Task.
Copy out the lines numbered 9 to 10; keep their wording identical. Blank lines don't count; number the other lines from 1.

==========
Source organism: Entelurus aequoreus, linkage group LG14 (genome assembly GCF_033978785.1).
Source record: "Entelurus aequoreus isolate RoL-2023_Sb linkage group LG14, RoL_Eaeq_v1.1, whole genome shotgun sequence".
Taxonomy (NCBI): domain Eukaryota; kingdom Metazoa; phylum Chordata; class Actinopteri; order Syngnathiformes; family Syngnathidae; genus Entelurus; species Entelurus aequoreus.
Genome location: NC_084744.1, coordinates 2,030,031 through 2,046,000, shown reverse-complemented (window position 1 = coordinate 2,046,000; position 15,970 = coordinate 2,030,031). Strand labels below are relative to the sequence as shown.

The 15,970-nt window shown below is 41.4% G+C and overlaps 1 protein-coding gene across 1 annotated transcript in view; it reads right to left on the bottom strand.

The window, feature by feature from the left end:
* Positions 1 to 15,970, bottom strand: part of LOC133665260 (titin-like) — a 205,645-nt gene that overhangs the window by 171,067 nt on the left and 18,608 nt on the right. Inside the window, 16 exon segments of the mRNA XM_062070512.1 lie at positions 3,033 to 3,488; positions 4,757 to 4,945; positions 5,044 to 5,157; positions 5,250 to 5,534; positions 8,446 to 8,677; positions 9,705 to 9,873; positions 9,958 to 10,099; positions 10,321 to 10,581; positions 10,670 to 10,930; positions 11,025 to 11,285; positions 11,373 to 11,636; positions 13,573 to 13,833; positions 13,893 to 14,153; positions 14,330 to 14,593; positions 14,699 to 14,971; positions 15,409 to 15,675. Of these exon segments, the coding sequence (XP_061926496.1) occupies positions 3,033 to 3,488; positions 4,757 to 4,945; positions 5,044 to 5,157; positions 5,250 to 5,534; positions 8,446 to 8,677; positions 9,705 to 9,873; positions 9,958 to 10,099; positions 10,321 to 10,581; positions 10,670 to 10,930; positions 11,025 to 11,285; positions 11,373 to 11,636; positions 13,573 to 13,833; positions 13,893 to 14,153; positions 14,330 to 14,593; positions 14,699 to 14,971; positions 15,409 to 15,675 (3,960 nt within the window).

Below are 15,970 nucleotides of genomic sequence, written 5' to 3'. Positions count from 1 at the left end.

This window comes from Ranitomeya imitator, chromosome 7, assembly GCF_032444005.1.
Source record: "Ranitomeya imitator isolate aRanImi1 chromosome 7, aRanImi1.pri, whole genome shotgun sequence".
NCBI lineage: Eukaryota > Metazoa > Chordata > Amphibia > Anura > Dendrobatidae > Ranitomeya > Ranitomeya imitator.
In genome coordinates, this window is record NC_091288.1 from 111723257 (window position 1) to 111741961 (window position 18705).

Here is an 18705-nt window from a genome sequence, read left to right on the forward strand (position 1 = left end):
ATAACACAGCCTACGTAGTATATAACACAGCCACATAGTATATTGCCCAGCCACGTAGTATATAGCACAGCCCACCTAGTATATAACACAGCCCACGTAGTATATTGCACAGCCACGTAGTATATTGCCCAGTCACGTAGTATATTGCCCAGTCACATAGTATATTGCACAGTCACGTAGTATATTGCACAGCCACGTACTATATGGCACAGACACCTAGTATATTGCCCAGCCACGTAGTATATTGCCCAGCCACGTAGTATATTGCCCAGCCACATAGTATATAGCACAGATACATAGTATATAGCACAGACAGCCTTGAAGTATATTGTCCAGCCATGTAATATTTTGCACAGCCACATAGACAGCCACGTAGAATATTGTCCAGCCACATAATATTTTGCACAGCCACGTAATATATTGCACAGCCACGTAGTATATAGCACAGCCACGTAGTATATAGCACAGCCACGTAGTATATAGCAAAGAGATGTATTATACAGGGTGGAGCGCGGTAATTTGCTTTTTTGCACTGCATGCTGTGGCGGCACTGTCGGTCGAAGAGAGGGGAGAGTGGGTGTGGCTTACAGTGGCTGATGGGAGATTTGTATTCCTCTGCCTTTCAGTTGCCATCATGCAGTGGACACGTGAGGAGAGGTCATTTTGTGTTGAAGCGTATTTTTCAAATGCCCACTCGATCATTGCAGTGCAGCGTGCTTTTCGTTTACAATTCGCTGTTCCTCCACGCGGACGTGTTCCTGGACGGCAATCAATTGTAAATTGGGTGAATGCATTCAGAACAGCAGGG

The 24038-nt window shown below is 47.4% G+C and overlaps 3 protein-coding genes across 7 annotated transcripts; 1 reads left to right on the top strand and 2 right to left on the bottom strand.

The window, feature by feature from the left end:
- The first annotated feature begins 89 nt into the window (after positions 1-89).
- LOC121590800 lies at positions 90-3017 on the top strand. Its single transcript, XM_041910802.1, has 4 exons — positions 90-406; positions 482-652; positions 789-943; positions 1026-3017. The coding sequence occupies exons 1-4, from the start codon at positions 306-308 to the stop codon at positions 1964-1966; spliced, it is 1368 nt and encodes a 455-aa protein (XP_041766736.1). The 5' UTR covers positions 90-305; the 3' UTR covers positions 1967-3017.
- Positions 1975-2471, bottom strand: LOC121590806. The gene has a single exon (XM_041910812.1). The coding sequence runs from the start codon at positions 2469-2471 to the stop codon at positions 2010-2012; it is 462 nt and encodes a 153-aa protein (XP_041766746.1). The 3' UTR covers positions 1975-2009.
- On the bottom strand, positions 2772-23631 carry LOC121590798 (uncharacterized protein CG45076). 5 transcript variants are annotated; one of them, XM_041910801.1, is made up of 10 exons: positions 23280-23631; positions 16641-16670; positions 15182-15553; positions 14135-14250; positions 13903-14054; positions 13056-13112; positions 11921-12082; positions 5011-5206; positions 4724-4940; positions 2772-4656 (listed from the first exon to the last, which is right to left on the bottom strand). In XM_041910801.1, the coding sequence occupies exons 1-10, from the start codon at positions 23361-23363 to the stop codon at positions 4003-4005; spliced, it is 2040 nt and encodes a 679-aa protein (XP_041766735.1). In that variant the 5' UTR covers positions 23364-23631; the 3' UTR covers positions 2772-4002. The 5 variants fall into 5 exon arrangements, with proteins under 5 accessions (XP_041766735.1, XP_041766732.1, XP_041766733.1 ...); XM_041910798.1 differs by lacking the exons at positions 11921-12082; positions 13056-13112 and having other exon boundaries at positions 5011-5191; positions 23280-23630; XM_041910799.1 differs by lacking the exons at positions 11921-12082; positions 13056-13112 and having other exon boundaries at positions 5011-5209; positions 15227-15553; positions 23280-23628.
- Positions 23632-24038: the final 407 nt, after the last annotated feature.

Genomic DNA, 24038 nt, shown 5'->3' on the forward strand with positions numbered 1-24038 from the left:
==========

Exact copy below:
This window comes from Ranitomeya imitator, chromosome 7, assembly GCF_032444005.1.
Source record: "Ranitomeya imitator isolate aRanImi1 chromosome 7, aRanImi1.pri, whole genome shotgun sequence".